Maria and me at the gorgeous Millaa Millaa Falls. The wildlife signs are there for a very good reason, and locals don't appreciate them being removed.

At the end of the Waterfall Circuit (or at the beginning if you’re coming the other way) you will find The Falls Teahouse. We dropped in to check it out, and were surprised to learn that they also offer Bed and Breakfast accommodation. We were invited to take a look at the rooms, and both of us were very impressed. The rooms, while fairly simple, were decorated with period furniture and fittings, and had a genuine old world charm. I couldn’t leave without sampling one of their home baked rump steak pies, straight from the oven. Now five bucks might seem like a lot for a humble meat pie, but I guarantee that by the time you finish one, you will wonder how they make it so good for the price. A far cry from the average sloppy mince pie, this fella was packed with huge chunks of lean rump steak.

A little further north on the road to Tarzali, I was delighted to find a new addition for our BIG THINGS page, a gleaming nine metre high fish. This is the entrance to Tarzali Lakes Fishing and Leisure Park, North Queensland’s number oen fishing park. Tarzali lakes is famous for the local freshwater crayfish known as Redclaw, and in fact has produced the two largest Redclaw ever, at 800 and 900 grams! Another interesting discovery at Tarzali lakes is that they offer ‘No see, no fee’ platypus viewing tours. That is to say, if you don’t spot one of the normally elusive monotremes, you don’t pay for the tour. And you can’t get much fairere than that!

In Tarzali, we dropped in to Hillside Eden Gardens, a popular cafe with beautiful tropical gardens. Hillside Eden is becoming an increasingly popular venue for garden weddings, and the owner seemed keen to be part of Cairns Unlimited’s WEDDINGS section.

The big fish at Tarzali Lakes Fishing and Leisure Park. Maria in front of the Curtain Fig Tree.

Just up the road is Australia’s largest tea plantation, where we thoroughly enjoyed a strong cup of Nerada tea in their new tearoom and visitors centre. But there was one other attraction that had my interest. What was missing on our Food Trail page? We had tea plantations, coffee plantations, dairy products, home made icecreams, gelatos and sorbets, fresh seafood, fruit wines and liqueurs…

Neatly trimmed tea plantation, on the Atherton Tablelands. Neatly trimmed tea plantation, on the Atherton Tablelands.

Well, we had been hearing rumours about a newly opened cheese and chocolate factory, and apparently we were headed in the right direction. Gallo Dairyland it’s called, and it wasn’t long before we saw their driveway. Little did we know that we were actually gatecrashing their official opening! But the owner Johnny Gallo didn’t seem to mind. he took the time to chat with us, although we did leave without being invited to sample any of their delicious range of chocolates or cheeses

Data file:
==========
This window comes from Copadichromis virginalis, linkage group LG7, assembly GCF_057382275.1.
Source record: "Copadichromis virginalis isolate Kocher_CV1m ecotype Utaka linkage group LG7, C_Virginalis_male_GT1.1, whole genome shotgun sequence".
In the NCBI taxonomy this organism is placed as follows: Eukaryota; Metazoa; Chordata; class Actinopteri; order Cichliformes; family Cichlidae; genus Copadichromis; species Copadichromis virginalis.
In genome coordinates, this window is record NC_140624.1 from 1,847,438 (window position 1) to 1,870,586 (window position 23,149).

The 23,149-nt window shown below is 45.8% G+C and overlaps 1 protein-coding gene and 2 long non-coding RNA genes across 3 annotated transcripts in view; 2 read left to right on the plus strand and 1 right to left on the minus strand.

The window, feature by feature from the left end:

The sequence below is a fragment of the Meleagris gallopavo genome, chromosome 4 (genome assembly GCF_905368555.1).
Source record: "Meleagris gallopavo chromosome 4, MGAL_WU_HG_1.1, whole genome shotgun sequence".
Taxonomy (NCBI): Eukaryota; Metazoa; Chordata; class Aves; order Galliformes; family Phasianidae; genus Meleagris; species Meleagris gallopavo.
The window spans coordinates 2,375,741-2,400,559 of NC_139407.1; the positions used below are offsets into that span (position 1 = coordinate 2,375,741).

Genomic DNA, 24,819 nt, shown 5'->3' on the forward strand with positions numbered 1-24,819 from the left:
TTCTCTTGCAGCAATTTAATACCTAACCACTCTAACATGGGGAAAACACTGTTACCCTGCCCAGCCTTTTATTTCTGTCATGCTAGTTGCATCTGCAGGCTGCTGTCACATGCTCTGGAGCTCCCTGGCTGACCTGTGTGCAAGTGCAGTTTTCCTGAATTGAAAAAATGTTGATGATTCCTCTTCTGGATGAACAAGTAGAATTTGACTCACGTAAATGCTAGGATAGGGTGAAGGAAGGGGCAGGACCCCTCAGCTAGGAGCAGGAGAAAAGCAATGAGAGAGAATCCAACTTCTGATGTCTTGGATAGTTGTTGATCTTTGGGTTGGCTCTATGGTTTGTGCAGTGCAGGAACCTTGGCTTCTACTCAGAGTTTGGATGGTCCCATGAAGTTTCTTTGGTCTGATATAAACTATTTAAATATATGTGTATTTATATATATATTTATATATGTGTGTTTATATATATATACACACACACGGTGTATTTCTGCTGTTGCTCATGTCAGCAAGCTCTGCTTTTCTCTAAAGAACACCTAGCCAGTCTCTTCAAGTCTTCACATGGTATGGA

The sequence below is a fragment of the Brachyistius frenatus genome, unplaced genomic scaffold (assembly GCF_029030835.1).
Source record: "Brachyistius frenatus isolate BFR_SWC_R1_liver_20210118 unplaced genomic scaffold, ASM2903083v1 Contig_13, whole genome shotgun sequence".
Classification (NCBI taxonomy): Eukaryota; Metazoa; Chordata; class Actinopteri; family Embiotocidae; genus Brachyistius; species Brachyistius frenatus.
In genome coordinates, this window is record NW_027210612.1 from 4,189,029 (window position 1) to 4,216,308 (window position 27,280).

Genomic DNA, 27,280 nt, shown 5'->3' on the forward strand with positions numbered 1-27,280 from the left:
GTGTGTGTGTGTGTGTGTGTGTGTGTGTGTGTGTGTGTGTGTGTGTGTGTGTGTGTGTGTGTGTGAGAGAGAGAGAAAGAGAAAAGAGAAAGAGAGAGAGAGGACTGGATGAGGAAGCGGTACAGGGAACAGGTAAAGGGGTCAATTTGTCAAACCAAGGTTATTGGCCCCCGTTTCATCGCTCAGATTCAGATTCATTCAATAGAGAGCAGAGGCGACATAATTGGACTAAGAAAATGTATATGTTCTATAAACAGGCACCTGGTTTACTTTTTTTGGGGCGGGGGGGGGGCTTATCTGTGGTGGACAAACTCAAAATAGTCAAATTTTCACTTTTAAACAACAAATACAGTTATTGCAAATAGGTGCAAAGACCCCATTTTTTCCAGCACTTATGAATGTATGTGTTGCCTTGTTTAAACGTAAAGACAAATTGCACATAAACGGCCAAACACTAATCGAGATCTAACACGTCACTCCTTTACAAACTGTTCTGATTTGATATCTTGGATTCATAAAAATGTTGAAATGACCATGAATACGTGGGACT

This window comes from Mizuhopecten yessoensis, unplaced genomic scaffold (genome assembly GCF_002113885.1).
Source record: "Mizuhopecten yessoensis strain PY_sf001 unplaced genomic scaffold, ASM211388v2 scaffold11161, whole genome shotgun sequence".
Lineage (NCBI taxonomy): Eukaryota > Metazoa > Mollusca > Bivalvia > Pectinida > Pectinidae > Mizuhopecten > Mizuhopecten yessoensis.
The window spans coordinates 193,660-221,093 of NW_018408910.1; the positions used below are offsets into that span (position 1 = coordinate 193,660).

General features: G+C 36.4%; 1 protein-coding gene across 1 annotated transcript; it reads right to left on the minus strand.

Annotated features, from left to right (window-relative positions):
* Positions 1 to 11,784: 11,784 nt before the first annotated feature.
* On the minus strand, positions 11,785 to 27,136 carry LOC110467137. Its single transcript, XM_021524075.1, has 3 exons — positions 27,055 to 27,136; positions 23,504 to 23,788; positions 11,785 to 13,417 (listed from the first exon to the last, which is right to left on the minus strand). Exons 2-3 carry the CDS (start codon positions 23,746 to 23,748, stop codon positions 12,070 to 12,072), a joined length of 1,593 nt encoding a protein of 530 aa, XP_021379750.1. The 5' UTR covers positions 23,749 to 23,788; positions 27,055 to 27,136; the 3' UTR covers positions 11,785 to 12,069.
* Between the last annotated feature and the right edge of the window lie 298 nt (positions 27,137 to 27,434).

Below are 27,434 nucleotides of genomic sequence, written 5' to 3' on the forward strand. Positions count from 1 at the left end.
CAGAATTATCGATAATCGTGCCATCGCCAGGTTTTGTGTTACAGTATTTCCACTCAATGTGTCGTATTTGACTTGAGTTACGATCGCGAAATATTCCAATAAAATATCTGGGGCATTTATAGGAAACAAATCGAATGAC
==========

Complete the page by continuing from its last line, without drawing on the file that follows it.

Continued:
:(

Next time, Johnny… okay?

We hadn’t intended to drive so far north, but had been lured by the prospect of chocolate. While we were in the neighbourhood, we figured we might as well scoot across to YUNGABURRA and catch up with the folk from Wild Mountain Cellars Winery and Distillery. After all, too much TROPICAL FRUIT WINE is never enough!!

But I can’t spend all day writing about our adventures. It’s time to start planning our next jaunt around the countryside. I’ll sign off with a farewell from Malanda, home to the largest all-timber building in the southern hemisphere, and Australia’s oldest operating picture theatre, complete with canvas ‘potato sack’ seats.

Malanda Hotel, the largest all-timber building in the southern hemisphere. Australia's oldest operating picture theatre, complete with canvas 'potato sack' seats.

Giant snakes, giant peanuts, underground museums, and more fruit wine… all in a day’s work!

Wednesday, July 18th, 2007

While we wait for Optus to get their collective head out of their bum and hook us up with the broadband that we applied for almost three weeks ago, we’re taking the opportunity to explore the region a little more, and of course tell the local businesspeople about Cairns Unlimited.

Yesterday’s jaunt took us to the rainforest village of KURANDA, and onwards once again to the very pleasant ATHERTON TABLELANDS. Our focus was on the region’s increasingly popular FOOD AND WINE TOURISM, but we stopped to chat to anyone and everyone who might be interested to advertise on Cairns Unlimited.

Maria made friends with a python at Australia Venom Zoo, in Kuranda, while I found a friend a little further down the road near Tolga, on the way to ATHERTON. Maria says she can notice a family resemblance, whatever that means.

If you’re not familiar with Australia’s mysterious passion for ‘Big Things’, you might want to pay a quick visit to our BIG THINGS page.

Then, in Atherton, we did a little car hunting. Maria found one she liked, but it was a bit understated for my taste. And next thing we knew, we were headed underground!

Our last stop for the day was YUNGABURRA, a lovely little historic village in the central Atherton Tablelands. By that time, it was getting quite cool (the Tablelands are considerably colder than Cairns), many of the businesses had closed for the day, and we were tired. Maria said that Yungaburra was probably the nicest town she has visited so far. Sorry we don’t have any pics, but you can be sure we’ll be back there soon. The drive back to the coast left us both feeling a bit carsick, as we twisted and turned our way down the seemingly neverending mountain range. I’m sure it’s a lovely scenic drive during the daytime, but it’s not a drive we’ll be repeating any time soon.

Back in Cairns, we had one more stop before we could call it a day. At the city’s bustling NIGHT MARKETS, we wanted to have a chat with Kirstie, from Cairns Tropical Wines. Kirstie sells wines from nine of the region’s best TROPICAL FRUIT WINERIES, all in one convenient location, right on Cairns’s busy ESPLANADE. And best of all… you can try before you buy!

So while I was drinking all of Kirstie’s delicious wines, Maria took off for a free hand treatment. i reckon I got the best end of that deal, but she was happy so that’s all that matters…